Romania: The political crisis aggravates the country’s worst Covid-19 wave
In early October, PM Florin Citu’s centre-right coalition government collapsed, having lost the confidence of parliament over disagreements about budget plans and justice reforms. Last week, Nicolae Ciuca, President Klaus Iohannis’ designated PM, failed to win backing for a majority support. Hence, the political crisis continues while the country experiences its worst Covid-19 wave.
Romania’s political crisis highlights endless political instability in the country. To avert snap elections, President Iohannis might nominate a technocrat deprived of political connections and able to gather a majority backing among most political parties. If not, new elections will probably be held in the context of widespread rejection of the government by the population. Political defiance is a strong explanatory factor behind Romania’s severe Covid-19 surge and low vaccination rates, which are currently common to most Central and Eastern European countries. Romania is experiencing its worst pandemic situation ever, with record daily death rates at about 23 per million people. This is currently the world’s highest rate per capita. Faced with the more contagious delta variant, the situation is made worse by the vaccination rollout rate: a mere one-third of the population fully vaccinated. This is the second-lowest rate within the EU, after Bulgaria. Resolving the political paralysis would be a necessary minimum condition to mitigate the ongoing health crisis characterised by overburdened hospitals. However, the outlook is not promising, with a vaccination process expected to move forward slowly.
While the political crisis and the Covid-19 shock harm economic activity, Romania is also confronted with high energy prices and extended supply chain disruptions. This is hitting manufacturing production and private consumption. Therefore, the economic momentum is likely to slow down in the months ahead and confirm weaker GDP growth forecasts for 2022 (+4.8%) vis-à-vis 2021 (+7%). Other factors will negatively weigh on the economic outlook. The deep fiscal deficit (expected at 6.7% of GDP in 2021) will constrain the room for fiscal support and also drag on the magnitude of the economy recovery. Rising inflation (+6.3% in September) will encourage the central bank to be more cautious, as seen with a recent, albeit small, interest rate increase last month. The deep current account deficit (above 5% of GDP) and weakened investment confidence on the back of prolonged political and Covid-19 uncertainty are likely to maintain slow depreciating pressures against the Romanian Leu. On the other hand, the EU Recovery and Resilience Fund is likely to boost investments in spite of Romania’s traditionally low absorption capacity of EU funds. All the risks mentioned above explain the stability of the business environment risk in E/G expected to continue in the coming months.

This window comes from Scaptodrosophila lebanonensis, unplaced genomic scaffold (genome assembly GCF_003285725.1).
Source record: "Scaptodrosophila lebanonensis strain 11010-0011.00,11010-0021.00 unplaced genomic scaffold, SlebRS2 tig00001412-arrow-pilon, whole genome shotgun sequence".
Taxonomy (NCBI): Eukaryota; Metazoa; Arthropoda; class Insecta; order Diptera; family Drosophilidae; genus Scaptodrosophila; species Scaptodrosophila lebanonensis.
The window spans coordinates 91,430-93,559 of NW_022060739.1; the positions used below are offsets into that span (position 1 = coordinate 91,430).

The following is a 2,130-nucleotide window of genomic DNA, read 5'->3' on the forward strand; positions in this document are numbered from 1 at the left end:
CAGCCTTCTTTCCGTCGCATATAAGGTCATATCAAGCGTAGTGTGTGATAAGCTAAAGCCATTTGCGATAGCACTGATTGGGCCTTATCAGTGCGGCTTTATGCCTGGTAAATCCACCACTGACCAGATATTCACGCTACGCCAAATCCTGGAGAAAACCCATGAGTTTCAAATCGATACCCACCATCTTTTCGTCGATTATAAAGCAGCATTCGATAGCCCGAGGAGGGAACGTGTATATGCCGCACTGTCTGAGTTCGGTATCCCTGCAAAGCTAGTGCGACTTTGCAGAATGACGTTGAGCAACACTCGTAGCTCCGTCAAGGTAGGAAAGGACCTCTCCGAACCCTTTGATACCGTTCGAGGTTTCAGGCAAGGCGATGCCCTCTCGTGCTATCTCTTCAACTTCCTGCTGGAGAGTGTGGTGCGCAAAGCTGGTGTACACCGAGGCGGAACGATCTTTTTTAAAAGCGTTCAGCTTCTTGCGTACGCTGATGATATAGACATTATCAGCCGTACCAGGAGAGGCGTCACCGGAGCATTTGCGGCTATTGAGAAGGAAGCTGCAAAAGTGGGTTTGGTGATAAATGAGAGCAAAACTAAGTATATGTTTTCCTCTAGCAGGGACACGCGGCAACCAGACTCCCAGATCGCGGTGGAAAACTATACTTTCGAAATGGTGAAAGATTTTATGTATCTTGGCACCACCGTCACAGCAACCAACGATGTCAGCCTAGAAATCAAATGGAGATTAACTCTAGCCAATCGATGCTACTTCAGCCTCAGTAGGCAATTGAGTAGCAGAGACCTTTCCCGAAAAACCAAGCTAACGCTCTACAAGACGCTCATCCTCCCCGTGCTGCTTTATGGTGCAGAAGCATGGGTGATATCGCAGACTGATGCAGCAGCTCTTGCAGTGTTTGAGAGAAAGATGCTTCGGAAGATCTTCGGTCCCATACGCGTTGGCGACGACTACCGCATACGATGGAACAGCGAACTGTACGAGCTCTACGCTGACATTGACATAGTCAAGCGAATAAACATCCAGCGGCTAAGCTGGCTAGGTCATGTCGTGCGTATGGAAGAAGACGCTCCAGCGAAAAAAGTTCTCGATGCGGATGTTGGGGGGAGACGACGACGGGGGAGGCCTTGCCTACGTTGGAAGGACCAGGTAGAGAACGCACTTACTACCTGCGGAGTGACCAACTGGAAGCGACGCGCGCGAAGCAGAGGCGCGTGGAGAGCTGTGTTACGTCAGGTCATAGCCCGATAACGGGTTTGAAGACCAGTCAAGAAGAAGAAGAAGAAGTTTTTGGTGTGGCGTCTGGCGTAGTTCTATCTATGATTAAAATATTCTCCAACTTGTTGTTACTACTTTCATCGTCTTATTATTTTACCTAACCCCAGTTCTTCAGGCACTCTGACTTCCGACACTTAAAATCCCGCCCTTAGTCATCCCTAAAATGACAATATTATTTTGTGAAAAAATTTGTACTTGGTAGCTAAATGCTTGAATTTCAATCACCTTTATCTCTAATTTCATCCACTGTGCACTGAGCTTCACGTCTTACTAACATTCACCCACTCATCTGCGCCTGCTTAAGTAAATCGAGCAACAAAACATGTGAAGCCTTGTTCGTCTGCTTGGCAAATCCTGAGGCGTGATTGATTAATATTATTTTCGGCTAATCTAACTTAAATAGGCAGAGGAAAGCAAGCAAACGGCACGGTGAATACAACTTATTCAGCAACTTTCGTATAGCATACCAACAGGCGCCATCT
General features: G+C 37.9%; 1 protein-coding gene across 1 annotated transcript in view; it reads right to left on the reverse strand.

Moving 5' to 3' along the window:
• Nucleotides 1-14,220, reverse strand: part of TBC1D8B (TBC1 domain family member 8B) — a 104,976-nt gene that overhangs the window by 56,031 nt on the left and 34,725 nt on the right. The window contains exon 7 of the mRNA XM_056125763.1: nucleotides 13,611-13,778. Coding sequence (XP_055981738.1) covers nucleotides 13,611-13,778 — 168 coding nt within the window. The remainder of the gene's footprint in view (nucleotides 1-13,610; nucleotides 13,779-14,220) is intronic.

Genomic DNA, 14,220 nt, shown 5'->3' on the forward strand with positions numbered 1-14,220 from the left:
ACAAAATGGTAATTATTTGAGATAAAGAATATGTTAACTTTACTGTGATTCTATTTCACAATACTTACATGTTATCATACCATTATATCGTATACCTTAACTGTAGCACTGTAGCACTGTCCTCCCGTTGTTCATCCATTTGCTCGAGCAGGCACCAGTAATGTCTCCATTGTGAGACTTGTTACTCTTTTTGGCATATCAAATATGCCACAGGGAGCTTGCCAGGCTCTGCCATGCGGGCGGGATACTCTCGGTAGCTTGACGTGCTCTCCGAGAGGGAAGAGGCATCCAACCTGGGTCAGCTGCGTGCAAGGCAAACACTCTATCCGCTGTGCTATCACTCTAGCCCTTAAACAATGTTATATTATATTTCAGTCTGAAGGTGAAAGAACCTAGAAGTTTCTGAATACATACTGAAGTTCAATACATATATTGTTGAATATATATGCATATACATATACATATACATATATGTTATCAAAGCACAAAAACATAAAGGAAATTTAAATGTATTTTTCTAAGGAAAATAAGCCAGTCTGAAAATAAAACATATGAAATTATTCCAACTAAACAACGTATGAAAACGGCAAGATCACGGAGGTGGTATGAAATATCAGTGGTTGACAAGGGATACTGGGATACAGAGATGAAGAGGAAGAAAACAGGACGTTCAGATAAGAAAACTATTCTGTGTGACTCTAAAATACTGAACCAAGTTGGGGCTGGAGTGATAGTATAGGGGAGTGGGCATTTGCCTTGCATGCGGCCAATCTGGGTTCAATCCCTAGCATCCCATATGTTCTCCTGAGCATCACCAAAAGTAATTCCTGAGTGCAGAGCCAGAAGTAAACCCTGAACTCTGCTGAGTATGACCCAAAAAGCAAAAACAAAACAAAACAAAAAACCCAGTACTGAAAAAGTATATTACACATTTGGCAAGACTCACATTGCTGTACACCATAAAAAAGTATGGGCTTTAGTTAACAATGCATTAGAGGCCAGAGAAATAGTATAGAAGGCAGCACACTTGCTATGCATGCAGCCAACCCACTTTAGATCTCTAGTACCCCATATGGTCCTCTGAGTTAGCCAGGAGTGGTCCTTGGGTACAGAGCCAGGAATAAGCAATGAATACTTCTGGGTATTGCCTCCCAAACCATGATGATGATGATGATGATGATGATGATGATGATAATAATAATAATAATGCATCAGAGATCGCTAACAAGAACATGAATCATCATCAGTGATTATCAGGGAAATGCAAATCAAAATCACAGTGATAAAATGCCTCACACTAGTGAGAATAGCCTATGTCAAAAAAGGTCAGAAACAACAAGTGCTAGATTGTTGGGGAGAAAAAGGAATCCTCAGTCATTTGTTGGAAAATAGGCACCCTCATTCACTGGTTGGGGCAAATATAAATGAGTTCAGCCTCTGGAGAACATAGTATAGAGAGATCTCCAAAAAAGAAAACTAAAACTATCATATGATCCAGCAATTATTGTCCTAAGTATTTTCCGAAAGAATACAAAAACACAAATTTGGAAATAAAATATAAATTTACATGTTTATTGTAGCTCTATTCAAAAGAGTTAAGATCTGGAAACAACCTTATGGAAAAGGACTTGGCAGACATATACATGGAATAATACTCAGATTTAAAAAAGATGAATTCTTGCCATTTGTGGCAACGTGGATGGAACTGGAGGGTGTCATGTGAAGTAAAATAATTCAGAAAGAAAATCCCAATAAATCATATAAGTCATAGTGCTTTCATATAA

Analyst: Raphaël Cecchi – firstname.lastname@example.org